February 25, 2018

Ringworld by Larry Niven

Larry Niven has a way of presenting hard science in an entertaining light. While much of Sci-Fi opted to go the way of fantasy after the 60s’, Nivens’ work carries on the traditions of Clarke and Asimov in that much of his premises are grounded in real science. Ringworld is his crowning work. Several sequels were written, but again, as with Dune and Rama, the original stands on his own. The story is one of Nivens’ first “tales of known space” stories that weaves its thread through much of his later work. Some of the first concepts of the Man-Kzin wars are also introduced here.

The central theme is the discovery of a distant Ringworld found orbiting a remote star by the Pierson’s Puppeteers while on their exodus to the Large Magellanic Cloud. A flat ribbon of a world encircling the star, it is obviously artificial in nature and a sort of scaled down version of a Dyson sphere, which entirely encapsulates its host sun, and along the lines of an Alderson disk. The cast of characters, two humans, one puppeteer, and one Kzin, are sent to investigate. They find technology that is truly stupendous but no sign of the original constructors. Orbiting shadow squares create a simulated night and day cycle, and mountains along the rim keep the atmosphere from spilling out into space. The current inhabitants seem rather primitive.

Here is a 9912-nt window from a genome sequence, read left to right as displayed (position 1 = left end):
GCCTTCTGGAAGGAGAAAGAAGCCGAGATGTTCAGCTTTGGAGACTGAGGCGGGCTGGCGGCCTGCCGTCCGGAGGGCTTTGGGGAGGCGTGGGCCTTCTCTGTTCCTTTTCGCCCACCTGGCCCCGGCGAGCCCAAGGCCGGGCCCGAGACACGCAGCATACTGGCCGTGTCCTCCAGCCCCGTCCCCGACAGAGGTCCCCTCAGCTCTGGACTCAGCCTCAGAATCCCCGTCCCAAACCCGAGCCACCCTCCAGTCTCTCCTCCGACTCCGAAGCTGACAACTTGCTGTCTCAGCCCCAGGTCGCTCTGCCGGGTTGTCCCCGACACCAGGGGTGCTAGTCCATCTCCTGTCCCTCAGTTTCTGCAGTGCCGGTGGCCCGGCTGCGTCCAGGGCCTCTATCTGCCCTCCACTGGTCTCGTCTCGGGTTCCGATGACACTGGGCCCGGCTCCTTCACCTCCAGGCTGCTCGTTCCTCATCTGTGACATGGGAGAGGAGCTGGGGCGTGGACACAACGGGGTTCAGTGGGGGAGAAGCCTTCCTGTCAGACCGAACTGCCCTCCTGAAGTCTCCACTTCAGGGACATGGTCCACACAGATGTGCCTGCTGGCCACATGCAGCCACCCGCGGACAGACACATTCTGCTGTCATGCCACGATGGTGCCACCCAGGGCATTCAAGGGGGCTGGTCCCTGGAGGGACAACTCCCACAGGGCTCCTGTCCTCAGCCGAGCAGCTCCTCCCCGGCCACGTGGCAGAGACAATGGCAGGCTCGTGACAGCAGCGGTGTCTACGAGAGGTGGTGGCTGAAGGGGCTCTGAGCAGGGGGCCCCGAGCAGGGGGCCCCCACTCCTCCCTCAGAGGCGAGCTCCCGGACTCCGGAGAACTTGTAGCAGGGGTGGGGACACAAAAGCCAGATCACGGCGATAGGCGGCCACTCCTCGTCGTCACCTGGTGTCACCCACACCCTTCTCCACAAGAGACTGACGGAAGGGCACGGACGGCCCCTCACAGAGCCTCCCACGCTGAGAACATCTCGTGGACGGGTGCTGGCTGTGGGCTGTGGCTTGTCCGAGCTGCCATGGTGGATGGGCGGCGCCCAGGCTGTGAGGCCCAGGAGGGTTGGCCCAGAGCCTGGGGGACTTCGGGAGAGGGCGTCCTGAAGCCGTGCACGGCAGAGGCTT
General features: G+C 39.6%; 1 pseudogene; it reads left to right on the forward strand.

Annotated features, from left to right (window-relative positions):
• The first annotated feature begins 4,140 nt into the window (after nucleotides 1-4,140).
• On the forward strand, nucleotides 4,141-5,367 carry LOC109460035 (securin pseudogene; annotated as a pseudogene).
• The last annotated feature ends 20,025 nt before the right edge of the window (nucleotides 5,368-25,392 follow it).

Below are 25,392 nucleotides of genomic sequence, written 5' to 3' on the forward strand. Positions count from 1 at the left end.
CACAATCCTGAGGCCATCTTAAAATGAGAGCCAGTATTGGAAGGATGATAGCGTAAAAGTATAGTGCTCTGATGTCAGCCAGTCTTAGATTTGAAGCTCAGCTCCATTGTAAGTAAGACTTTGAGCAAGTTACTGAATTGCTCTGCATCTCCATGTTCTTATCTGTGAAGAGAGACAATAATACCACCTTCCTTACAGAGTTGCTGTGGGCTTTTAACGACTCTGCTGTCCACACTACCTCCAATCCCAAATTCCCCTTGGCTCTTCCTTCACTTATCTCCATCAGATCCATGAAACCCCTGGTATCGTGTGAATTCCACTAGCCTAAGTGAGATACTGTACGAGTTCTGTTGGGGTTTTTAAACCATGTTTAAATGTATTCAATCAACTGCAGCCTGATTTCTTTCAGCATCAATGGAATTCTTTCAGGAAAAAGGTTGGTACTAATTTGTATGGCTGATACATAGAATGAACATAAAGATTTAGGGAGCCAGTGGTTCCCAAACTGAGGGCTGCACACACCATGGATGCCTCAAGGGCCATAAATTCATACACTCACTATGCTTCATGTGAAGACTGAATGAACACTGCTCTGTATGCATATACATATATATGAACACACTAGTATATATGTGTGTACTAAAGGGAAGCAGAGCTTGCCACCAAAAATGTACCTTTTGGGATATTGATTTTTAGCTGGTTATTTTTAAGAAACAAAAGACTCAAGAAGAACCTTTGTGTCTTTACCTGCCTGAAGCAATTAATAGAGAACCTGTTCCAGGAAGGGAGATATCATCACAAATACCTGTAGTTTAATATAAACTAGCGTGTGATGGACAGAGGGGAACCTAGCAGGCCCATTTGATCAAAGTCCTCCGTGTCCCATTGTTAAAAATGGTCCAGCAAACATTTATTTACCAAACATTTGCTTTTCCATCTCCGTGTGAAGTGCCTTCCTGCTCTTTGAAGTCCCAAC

Other asides are revealed, such as the fact that the cowardly Puppeteers have been manipulating both humanity and the Kzin for specific traits, the Kzin to be more docile and humanity to be more “lucky”! The puppeteers also fear space flight and instead have opted to move their entire worlds during their migration. As with his other noteable works, The Integral Trees and Out of Time, Niven has a knack for presenting a fully fleshed out world with intriguing characters. Ringworld is a must to read when embarking on a journey through “Known Space”.